Experience is what counts when it comes to the top-flight title run-in.
That is the verdict of Alan Hansen, Gary Pallister and Lee Dixon, a trio of former players with 15 First Division and Premier League medals between them.
So when last season's champions Manchester United overtook rivals Manchester City last weekend, it looked like a telling blow. Not only was City's defeat by Swansea the fourth in their last eight away games, but it handed United a one-point advantage, extended to four points after victory over Wolves on Sunday, with a more favourable list of games to come.
Not that any matches will be straightforward, but the benefits appear to be stacked in United's favour save for, perhaps, a stronger City squad and a potential title decider at the Etihad Stadium on 30 April.
"If City don't improve their away form, that game is irrelevant," said former Liverpool defender pundit Hansen, who won eight titles. "The defeats at Chelsea and Sunderland weren't that bad, because they didn't play badly, but the ones at Everton and especially Swansea were poor.
"There wasn't a lot of spirit in the team. I know captain Vincent Kompany was missing but there wasn't a lot of leadership and that has to come from the manager [Roberto Mancini]. United boss Sir Alex Ferguson would never have accepted a performance like the one at Swansea."
Mancini, of course, is not without title-winning experience. As the former Inter coach, he guided his team to three Serie A titles in a row before joining City.
Then there is the playing staff. The 22 Premier League medals of Ryan Giggs and Paul Scholes almost match City's combined total of 23 titles. Mancini's squad contains 10 champions, while United have 19 - comprising 76 championships in all.
Nevertheless, even for the likes of Giggs and Scholes there had to be a first time.
Alongside Giggs, former defender Gary Pallister was part of the Manchester United team in 1993 that won its first top-flight title for 26 years. The previous season they had been pipped by Leeds in a nail-biting finale when Pallister says they were "hung out to dry" by playing four games in eight days.
"We knew we were good enough to win it even if people said we bottled it," Pallister said. "So we just took that confidence into the following season. We also brought [former Leeds forward] Eric Cantona into the fold which gave us a different dimension."
So do Mancini's side need to go close once before they can win it?
"I wouldn't say so," Pallister added. "There is a build-up of momentum, of players believing that you are good enough. We did that over a period of time from when I came into the club in 1989 with Paul Ince, Danny Wallace, Neil Webb and Mike Phelan all arriving too.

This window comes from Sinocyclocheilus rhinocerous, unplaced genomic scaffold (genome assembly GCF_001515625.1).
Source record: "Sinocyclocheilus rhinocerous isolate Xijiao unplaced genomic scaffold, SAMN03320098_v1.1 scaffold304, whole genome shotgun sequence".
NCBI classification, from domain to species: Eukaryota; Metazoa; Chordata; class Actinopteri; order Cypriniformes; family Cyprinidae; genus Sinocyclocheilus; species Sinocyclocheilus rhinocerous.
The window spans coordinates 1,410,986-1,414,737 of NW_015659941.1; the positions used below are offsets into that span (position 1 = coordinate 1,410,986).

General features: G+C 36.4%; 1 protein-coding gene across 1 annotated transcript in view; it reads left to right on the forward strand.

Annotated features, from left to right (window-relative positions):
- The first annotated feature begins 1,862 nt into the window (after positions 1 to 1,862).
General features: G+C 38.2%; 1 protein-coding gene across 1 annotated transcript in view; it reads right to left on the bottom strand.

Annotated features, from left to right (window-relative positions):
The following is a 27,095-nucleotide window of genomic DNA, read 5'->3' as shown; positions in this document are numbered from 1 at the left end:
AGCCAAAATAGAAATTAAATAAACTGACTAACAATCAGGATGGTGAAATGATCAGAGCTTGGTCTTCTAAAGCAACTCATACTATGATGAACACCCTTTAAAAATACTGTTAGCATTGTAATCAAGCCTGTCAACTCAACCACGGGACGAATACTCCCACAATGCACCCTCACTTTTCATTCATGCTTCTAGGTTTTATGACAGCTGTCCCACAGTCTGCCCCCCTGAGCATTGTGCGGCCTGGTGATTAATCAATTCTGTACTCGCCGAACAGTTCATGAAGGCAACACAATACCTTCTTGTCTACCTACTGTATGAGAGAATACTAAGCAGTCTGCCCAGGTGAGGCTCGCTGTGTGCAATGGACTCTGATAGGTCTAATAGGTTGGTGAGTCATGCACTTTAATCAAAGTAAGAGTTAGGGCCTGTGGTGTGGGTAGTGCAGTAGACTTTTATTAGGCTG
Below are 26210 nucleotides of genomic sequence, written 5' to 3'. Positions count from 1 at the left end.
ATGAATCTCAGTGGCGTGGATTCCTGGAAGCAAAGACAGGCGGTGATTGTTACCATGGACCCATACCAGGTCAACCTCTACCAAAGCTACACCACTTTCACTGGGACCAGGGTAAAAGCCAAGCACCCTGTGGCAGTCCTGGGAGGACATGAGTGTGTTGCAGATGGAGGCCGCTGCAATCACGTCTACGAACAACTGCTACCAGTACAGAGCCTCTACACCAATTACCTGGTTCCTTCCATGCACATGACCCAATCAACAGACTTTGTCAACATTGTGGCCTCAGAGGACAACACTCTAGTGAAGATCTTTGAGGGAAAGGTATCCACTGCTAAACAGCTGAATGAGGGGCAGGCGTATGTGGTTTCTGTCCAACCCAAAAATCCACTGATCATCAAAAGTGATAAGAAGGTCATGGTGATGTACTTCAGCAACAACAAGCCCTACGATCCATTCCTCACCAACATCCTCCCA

"We started putting the pieces together and the manager had a blueprint which he laid down and worked from. Eventually we got stronger, more confident in each other and became more of a team."
Although Mancini has built his side with huge resources over the past three seasons, the Italian coach has already said that winning the FA Cup last term was an important step in creating a winning mentality among his squad. The returning Carlos Tevez could also give City a timely boost akin to Cantona's arrival.
One pointer could be the way Blackburn held off Manchester United's challenge in 1995 to win their first and only Premier League title.
And in 1989, not only did Arsenal win the title in the most dramatic fashion by beating Liverpool in the last game of the season by the two clear goals they needed, they did so having surrendered a 15-point lead.
The Gunners slipped to a three-point deficit going into the final game of the season but that was the helping hand they needed; the pressure was off because they had blown two chances to win the league in their previous two home games against Derby and Wimbledon.
So even though losing to Swansea has given United the upper hand, City may yet acquire the space they need to re-focus by becoming the hunter rather than the hunted.
"We didn't cope particularly well with the pressure," said Dixon, one of the key players in Arsenal's 1989 title-winning side. "We were quite a young side. Nigel Winterburn, myself, Steve Bould, it was all new to us playing at that level so David O'Leary shouldered quite a lot of the responsibility.
"We had to beat the great Liverpool by two clear goals, so it was like 'we're not going to do it, are we?'
"With them thinking they weren't going to lose, and us thinking we had perhaps lost our chance, we went into the game quite relaxed and that helped."
City have not challenged for the title since they were runners-up in 1977, and are aiming to win it for the first time since 1968.
For now, it is advantage United and although most indications point towards Ferguson's team retaining their title, Mancini is not the sort of character to give up without a fight.
"We cannot cry, now is the time to be strong," Mancini said. "We have 10 games and it is in our hands."